Prove that 15x^2 -7y^2=9 has no integer solutions.
I have understood a few steps
15x^2 -7y^2=9 => y=3y1 => 5x^2-21y^2=3 => x-3x1 => 15x1^2-7y1^2=1 =>y1^2=2 mod 3
But this contradiction how???
If there is any other way plz tell.
Thanx
Prove that 15x^2 -7y^2=9 has no integer solutions.
I have understood a few steps
15x^2 -7y^2=9 => y=3y1 => 5x^2-21y^2=3 => x-3x1 => 15x1^2-7y1^2=1 =>y1^2=2 mod 3
But this contradiction how???
If there is any other way plz tell.
Thanx
I'm sorry that's a little hard to make out, presumably what it says is that if were solutions then and so but since is prime and we may conclude that and so and so we must have that but in the same spirit we see that this implies and so and since is prime and we may conclude that and so and so our equation becomes, after dividing both sides by , the following but this says that but it's evident that isn't a quadratic residue /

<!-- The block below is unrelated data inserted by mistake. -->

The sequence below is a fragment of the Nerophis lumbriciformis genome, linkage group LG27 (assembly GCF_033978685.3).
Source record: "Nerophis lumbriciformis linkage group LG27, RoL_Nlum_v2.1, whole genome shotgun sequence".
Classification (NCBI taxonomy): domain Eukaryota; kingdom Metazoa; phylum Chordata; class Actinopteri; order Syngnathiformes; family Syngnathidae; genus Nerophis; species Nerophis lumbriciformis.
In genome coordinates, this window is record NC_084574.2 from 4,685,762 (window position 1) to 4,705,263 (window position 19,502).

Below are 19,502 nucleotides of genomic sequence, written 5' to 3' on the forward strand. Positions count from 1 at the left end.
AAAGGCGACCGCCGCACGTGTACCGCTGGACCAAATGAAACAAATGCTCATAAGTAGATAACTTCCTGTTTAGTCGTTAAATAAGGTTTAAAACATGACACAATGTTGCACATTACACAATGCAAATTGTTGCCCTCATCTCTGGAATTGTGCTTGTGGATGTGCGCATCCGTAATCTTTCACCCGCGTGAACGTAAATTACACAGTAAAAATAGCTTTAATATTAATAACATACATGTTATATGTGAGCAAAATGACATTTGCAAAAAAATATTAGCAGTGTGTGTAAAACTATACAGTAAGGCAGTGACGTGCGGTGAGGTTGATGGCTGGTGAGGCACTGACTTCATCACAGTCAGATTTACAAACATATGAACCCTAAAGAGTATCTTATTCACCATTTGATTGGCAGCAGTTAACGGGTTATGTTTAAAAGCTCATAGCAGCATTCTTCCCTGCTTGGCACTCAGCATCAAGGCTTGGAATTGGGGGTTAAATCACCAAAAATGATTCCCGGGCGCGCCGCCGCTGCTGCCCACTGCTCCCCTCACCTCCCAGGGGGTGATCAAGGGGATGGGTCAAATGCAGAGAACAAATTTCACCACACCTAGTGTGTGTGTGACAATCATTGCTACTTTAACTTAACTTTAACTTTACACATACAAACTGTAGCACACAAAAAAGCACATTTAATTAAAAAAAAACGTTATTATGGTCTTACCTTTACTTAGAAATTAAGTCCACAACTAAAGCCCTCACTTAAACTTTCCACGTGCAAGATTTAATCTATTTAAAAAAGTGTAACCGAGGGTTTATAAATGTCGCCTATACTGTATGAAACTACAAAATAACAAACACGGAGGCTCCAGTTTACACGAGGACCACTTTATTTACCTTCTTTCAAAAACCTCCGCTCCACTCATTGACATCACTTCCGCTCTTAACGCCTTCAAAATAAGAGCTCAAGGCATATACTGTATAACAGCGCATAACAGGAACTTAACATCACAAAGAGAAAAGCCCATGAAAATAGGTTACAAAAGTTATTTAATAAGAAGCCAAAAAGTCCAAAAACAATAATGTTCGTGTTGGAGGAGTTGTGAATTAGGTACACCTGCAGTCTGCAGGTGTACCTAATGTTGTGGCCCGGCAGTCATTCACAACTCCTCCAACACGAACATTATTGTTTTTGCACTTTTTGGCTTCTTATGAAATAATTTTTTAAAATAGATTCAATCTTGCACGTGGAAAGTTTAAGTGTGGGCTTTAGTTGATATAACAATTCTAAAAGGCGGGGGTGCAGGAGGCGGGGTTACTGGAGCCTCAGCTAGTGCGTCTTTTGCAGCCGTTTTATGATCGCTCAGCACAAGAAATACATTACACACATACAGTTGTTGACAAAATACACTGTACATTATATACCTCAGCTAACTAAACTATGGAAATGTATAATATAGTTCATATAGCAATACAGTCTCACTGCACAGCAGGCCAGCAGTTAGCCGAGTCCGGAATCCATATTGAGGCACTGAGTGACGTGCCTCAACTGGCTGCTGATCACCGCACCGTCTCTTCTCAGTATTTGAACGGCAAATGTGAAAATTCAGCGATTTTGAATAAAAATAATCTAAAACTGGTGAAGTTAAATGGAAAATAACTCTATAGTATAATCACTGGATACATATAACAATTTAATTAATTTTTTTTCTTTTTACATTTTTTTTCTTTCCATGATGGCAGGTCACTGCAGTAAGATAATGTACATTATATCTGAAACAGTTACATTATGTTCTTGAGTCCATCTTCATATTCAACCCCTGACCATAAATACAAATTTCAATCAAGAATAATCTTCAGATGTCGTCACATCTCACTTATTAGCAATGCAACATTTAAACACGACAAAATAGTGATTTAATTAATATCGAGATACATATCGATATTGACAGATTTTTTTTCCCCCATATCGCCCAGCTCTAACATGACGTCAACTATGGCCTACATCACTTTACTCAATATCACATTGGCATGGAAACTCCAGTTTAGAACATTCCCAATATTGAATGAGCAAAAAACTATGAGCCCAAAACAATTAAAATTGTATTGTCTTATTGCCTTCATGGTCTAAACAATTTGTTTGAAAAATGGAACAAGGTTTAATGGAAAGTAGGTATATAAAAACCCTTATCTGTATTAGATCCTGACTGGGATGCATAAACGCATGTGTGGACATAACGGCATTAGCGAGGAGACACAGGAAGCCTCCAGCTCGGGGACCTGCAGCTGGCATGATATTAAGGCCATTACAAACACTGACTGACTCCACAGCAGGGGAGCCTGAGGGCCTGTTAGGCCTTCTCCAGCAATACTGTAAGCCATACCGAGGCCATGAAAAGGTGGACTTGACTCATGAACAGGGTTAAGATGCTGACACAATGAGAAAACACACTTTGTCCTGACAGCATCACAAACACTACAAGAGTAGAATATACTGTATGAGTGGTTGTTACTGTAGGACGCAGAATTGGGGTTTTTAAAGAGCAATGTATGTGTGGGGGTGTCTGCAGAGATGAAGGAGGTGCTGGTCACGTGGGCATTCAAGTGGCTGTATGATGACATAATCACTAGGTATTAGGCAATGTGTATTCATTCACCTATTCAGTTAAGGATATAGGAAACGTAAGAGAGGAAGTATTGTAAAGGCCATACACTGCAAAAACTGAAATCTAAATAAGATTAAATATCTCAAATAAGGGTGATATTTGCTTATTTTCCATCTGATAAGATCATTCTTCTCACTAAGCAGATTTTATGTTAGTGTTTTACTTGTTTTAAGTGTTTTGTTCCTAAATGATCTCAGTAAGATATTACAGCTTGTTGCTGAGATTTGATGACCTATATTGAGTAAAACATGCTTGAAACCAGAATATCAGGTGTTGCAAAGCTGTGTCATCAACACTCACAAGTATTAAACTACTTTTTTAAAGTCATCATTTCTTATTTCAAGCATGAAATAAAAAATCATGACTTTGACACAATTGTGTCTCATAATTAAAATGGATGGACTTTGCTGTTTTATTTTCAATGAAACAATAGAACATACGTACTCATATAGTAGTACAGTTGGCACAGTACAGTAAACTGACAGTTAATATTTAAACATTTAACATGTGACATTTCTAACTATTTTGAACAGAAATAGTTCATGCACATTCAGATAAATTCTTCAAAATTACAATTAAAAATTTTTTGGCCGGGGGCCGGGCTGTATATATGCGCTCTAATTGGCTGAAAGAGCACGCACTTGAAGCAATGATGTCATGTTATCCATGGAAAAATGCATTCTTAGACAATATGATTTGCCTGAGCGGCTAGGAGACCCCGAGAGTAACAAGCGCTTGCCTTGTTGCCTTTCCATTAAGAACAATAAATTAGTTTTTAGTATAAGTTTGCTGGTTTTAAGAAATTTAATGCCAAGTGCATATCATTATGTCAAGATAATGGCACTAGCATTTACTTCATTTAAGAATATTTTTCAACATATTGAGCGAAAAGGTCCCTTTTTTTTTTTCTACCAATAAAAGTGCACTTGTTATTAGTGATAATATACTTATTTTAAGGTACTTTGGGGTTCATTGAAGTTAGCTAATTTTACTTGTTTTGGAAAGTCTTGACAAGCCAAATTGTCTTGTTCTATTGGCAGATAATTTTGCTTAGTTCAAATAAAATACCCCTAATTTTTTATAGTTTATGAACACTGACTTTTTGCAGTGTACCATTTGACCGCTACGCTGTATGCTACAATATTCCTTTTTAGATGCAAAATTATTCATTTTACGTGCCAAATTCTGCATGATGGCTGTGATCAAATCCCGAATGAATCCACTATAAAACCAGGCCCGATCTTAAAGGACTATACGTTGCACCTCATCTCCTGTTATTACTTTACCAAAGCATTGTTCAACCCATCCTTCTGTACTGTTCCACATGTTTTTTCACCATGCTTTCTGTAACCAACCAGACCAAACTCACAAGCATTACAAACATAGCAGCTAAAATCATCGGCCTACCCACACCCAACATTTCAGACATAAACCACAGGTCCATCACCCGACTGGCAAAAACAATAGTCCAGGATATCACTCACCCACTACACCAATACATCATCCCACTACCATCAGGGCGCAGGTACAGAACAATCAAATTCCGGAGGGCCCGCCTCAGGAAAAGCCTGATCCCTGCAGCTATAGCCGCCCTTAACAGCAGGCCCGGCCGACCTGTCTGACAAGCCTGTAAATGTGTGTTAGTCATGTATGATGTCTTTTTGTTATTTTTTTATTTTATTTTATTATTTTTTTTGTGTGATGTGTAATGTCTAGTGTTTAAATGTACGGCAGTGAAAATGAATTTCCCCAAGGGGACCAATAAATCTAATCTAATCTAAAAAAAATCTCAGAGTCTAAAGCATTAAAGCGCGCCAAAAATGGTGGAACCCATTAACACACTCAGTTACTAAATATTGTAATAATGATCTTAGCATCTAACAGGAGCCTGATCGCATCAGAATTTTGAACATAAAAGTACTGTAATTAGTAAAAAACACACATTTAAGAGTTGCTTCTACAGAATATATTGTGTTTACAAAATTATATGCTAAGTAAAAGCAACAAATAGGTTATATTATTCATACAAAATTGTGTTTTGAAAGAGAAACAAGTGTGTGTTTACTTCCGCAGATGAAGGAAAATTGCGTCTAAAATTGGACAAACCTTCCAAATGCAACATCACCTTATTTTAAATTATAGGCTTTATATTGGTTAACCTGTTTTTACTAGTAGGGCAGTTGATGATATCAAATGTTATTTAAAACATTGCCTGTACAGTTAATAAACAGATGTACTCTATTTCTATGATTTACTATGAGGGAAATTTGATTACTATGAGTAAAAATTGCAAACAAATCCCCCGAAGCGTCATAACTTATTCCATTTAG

Hello, Learner248!
I am puzzled, too.
Prove that: has no integer solutions.
I have understood a few steps
But this contradiction how?
If there is any other way, plz tell.
We have: .
Since and are multiples of 3,
. . then must be a multiple of 3.
Hence, is a multiple of 3: .
The equation becomes: .
. . Divide by 3: .
Since and are multiples of 3,
. . then must be a multiple of 3.
Hence, is a multiple of 3: .
The equation becomes: .
. . Divide by 3: .
And I have no idea where they got:
. . It doesn't seem to be true.
I think I can finish the proof . . .
We have: .
Then: . .[1]
Since is an integer, then must be a multiple of 7.
. . That is: .
Substitute into [1]: .
. . which simplfies to: .
For integer values of will end in 2 or 7.
But squares must end in
There is our contradiction!